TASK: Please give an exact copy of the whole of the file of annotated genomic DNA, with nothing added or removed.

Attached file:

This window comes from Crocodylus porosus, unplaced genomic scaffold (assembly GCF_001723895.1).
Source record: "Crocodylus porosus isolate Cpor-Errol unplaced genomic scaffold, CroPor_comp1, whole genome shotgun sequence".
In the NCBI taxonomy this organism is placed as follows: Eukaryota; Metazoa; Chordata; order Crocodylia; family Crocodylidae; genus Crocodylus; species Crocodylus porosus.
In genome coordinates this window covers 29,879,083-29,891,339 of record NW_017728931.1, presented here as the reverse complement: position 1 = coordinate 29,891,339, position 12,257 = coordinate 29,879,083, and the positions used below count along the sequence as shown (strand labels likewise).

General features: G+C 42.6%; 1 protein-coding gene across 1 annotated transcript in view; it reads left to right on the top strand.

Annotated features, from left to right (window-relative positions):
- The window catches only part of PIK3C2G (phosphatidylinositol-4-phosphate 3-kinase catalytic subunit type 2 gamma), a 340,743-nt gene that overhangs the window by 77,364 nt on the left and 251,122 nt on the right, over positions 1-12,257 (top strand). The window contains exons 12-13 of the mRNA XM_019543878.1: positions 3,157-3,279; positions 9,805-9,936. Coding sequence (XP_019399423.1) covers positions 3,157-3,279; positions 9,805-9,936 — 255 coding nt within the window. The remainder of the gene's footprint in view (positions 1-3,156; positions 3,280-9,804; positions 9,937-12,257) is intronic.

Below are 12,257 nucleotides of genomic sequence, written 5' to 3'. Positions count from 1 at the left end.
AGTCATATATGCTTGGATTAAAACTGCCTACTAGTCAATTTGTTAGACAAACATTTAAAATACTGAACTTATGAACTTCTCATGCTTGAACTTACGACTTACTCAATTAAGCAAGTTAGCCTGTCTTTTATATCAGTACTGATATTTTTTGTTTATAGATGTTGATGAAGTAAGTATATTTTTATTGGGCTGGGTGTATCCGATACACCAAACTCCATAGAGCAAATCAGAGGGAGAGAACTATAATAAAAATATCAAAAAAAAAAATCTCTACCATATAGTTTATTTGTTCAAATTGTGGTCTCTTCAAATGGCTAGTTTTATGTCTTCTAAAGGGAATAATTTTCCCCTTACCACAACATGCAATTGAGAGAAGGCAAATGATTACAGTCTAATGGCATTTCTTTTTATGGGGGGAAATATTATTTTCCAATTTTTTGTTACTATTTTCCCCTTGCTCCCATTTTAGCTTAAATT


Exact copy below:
This window comes from Crocodylus porosus, unplaced genomic scaffold (assembly GCF_001723895.1).
Source record: "Crocodylus porosus isolate Cpor-Errol unplaced genomic scaffold, CroPor_comp1, whole genome shotgun sequence".
In the NCBI taxonomy this organism is placed as follows: Eukaryota; Metazoa; Chordata; order Crocodylia; family Crocodylidae; genus Crocodylus; species Crocodylus porosus.
In genome coordinates this window covers 29,879,083-29,891,339 of record NW_017728931.1, presented here as the reverse complement: position 1 = coordinate 29,891,339, position 12,257 = coordinate 29,879,083, and the positions used below count along the sequence as shown (strand labels likewise).

General features: G+C 42.6%; 1 protein-coding gene across 1 annotated transcript in view; it reads left to right on the top strand.

Annotated features, from left to right (window-relative positions):
- The window catches only part of PIK3C2G (phosphatidylinositol-4-phosphate 3-kinase catalytic subunit type 2 gamma), a 340,743-nt gene that overhangs the window by 77,364 nt on the left and 251,122 nt on the right, over positions 1-12,257 (top strand). The window contains exons 12-13 of the mRNA XM_019543878.1: positions 3,157-3,279; positions 9,805-9,936. Coding sequence (XP_019399423.1) covers positions 3,157-3,279; positions 9,805-9,936 — 255 coding nt within the window. The remainder of the gene's footprint in view (positions 1-3,156; positions 3,280-9,804; positions 9,937-12,257) is intronic.

Below are 12,257 nucleotides of genomic sequence, written 5' to 3'. Positions count from 1 at the left end.
AGTCATATATGCTTGGATTAAAACTGCCTACTAGTCAATTTGTTAGACAAACATTTAAAATACTGAACTTATGAACTTCTCATGCTTGAACTTACGACTTACTCAATTAAGCAAGTTAGCCTGTCTTTTATATCAGTACTGATATTTTTTGTTTATAGATGTTGATGAAGTAAGTATATTTTTATTGGGCTGGGTGTATCCGATACACCAAACTCCATAGAGCAAATCAGAGGGAGAGAACTATAATAAAAATATCAAAAAAAAAAATCTCTACCATATAGTTTATTTGTTCAAATTGTGGTCTCTTCAAATGGCTAGTTTTATGTCTTCTAAAGGGAATAATTTTCCCCTTACCACAACATGCAATTGAGAGAAGGCAAATGATTACAGTCTAATGGCATTTCTTTTTATGGGGGGAAATATTATTTTCCAATTTTTTGTTACTATTTTCCCCTTGCTCCCATTTTAGCTTAAATT